bugs3

Yes, there’ll be a next time! We’re already planning the next Bug Hunt! Cos, well, you could say … we’ve caught the bug for it..! haha sorry, couldn’t resist!

Next week we’re planning to try catching ants with a homemade trap (cos they are fast little buggers and tricky to catch!) to dehydrate. Plus more general insects so we can keep experimenting andย hopefully enjoy a bigger feed!

So as well as the actual bug hunting, we also eat farmed bugs. The roasted crickets are great, but recently we also found out about cricket FLOUR! Or “powder” to be exact, because of the texture roasted crickets become when broken down.

Our new friends from Bugsy Bros in Brisbane sell packets of cricket powder and kindly gave us some to play around with. I’ve been cooking with it and really like it!

bugsy2

I even used it in a recipe I gave at my last Sunny Coast cooking demo… Mini Banana Muffins… and the tasters when down a treat! They’re a great addition for kids and adults lunchboxes because they’re small but filling and nourishing. That extra protein helps you stay fuller longer, and the exclusion of nuts, and even coconut flour, means there’s less chance of bloating and feeling ‘heavy’ after eating, unlike many paleo muffin recipes.

Would you like the recipe for the muffins so you can easily test out the cricket powder without it being a really strong and overpowering taste experience? And also to hide it from the kids? Here it is!

mini muffins

MINI BANANA MUFFINS

You’ll need these:

1 cup Natural Evolution banana flour (found here)

3 tbsp Bugsy Bros cricket powder (grab some here)

3 large organic bananas (brown spots are best!)

1-2 tsp each of pure vanilla, cinnamon and nutmeg

Honey to sweeten (1 tbsp. – 1 cup.. Itโ€™s up to you!)

1/2 tsp each of bicarb (aluminium-free), baking powder (gluten and rice-free) and Himalayan salt

1 tsp apple cider vinegar

2 pastured eggs

3 tbsp. coconut oil or ghee

Do this:

  1. Pre-heat oven to 180 degrees Celcius
  2. Place all ingredients in a food processor (or leave out bananas if you want chunky muffins. Add them in at the very end and blitz for a second or two) and mix well
  3. Grease some mini muffin trays/moulds with coconut oil or ghee, then spoon mixture into trays/moulds and place on a baking tray in the oven
  4. Bake for 15-20 mins or until golden brown on top

Tip: place slices ofย  banana on top before baking to make them prettier!

Ideas: swap banana for pumpkin or sweet potato (to help bind and moisten but with less sugar), add dates for extra sweetness, add whole blueberries, turn into savoury muffins with grated veggies and savoury spices/herbs… there are so many ways to change this recipe to suit your health needs and tastes!

These muffins are nutrient-dense so a few are very filling and great for school and work lunchboxes. They are nut-free which is great for schools or when having kidsโ€™ friends over who have allergies. They can be made coconut-free by using ghee or olive oil instead of coconut oil (the cricket powder is high in protein so itโ€™s a perfect swap).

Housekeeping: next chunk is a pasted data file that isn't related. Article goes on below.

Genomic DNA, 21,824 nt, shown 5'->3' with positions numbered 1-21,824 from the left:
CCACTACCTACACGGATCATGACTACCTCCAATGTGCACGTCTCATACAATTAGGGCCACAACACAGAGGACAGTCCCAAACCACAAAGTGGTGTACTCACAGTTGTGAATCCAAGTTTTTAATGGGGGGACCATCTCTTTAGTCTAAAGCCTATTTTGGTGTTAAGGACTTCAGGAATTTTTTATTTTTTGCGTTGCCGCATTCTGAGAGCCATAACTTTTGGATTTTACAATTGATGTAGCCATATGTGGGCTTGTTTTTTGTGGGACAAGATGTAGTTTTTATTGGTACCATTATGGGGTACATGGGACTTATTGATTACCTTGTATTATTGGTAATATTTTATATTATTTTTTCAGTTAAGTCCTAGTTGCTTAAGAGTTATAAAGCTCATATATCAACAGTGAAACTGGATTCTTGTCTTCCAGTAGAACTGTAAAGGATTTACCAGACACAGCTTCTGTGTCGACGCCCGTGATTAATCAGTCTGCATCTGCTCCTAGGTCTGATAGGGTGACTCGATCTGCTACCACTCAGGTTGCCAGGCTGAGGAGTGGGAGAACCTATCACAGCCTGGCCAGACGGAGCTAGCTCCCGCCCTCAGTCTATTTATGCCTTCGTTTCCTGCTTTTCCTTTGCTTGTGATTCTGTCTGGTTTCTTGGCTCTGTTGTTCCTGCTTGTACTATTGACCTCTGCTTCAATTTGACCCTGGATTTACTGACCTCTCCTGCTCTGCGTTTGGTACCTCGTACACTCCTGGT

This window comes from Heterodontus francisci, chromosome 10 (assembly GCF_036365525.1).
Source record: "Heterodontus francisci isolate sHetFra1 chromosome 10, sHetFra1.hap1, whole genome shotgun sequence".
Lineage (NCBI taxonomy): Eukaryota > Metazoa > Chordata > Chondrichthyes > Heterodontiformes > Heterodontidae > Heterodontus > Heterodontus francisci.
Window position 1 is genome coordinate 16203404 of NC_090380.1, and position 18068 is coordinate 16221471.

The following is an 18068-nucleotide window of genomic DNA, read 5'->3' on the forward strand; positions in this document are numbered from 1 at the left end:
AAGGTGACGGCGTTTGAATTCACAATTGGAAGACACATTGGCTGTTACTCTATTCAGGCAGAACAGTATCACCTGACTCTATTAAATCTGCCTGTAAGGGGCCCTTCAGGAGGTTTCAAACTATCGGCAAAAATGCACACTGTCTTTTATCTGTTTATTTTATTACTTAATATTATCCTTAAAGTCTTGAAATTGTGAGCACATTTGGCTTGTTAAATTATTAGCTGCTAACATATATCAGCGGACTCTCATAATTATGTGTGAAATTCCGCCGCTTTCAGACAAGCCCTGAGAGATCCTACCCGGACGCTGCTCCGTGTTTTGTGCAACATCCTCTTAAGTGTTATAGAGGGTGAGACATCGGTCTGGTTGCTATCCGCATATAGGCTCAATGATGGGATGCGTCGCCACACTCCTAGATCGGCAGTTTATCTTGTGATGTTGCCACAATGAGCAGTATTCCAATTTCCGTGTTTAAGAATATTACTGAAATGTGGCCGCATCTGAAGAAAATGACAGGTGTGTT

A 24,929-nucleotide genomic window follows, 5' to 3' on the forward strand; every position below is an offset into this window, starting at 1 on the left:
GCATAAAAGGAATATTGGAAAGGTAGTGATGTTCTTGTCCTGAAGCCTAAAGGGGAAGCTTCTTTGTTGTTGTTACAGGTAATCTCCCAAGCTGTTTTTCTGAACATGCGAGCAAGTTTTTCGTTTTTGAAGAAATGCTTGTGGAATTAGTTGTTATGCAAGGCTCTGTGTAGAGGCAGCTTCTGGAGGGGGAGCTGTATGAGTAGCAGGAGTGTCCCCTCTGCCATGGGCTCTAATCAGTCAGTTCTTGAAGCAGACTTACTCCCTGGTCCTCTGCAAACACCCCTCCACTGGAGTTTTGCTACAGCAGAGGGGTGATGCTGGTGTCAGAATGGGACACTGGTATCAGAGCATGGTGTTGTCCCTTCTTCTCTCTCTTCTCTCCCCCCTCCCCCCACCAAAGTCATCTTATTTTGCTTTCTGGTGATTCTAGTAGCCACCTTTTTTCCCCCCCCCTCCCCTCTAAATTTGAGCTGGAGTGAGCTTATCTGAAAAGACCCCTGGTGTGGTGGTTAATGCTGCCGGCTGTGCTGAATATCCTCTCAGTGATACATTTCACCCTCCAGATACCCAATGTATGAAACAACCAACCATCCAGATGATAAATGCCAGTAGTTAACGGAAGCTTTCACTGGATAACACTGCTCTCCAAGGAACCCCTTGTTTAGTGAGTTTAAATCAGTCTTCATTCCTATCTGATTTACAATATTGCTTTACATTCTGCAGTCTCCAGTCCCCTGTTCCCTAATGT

Storage Tip: Double the quantity, make large batches and store in bags or containers in the freezer to thaw and use when needed! For use within a few days store in an air-tight container out of the fridge.

So there you have it.. you’re up to date with our recent bug adventures and even scored a healthy and yummy recipe you can use insects in!

We hope this inspires you to step outside your comfort zone and try bugs if you haven’t before. Life’s so much more interesting and fun when we walk outside of those boring comfort zones and try new experiences ๐Ÿ™‚

Please let us know how you go with bug hunting and/or eating, we’d love to hear from you!

Stay tuned for Part 2 ๐Ÿ™‚

Aimee (and Clint!)

 

PLEASE NOTE THAT MANY INSECTS ARE CLASSED AS CRUSTACEANS DUE TO THEIR SHELLS SO ALWAYS BE MINDFUL OF WHAT YOU CONSUME IN REGARDS TO ALLERGIES

5 Things We’re Grateful for Today:

  1. Trying cool new foods like bugs and cricket powder
  2. The rain on the garden today
  3. Clint having a good birthday yesterday and loving his gifts
  4. Special friends who bring joy to our lives
  5. Natural movement and play
DISCLAIMER: All content provided on this Under the Primal Influence blog is for informational purposes only. The owner of this blog makes no representations as to the accuracy or completeness of any information on this site or found by following any link on this site.
The owner of undertheprimalinfluence.wordpress.com will not be liable for any errors or omissions in this information nor for the availability of this information. The owner will not be liable for any losses, injuries, or damages from the display or use of this information.

 

Recipe: Smoky Hot BBQ Sauce

Thanks to Sunshine Coast Paleo Lifestyle Meetup Group member Andrea for sending us this winning recipe!

Andrea kindly gave us a batch a few months ago and we loved it. Clint was eating it with a spoon it was that good, so we thought it about time to give you guys the recipe so you too can make and enjoy this deliciousness!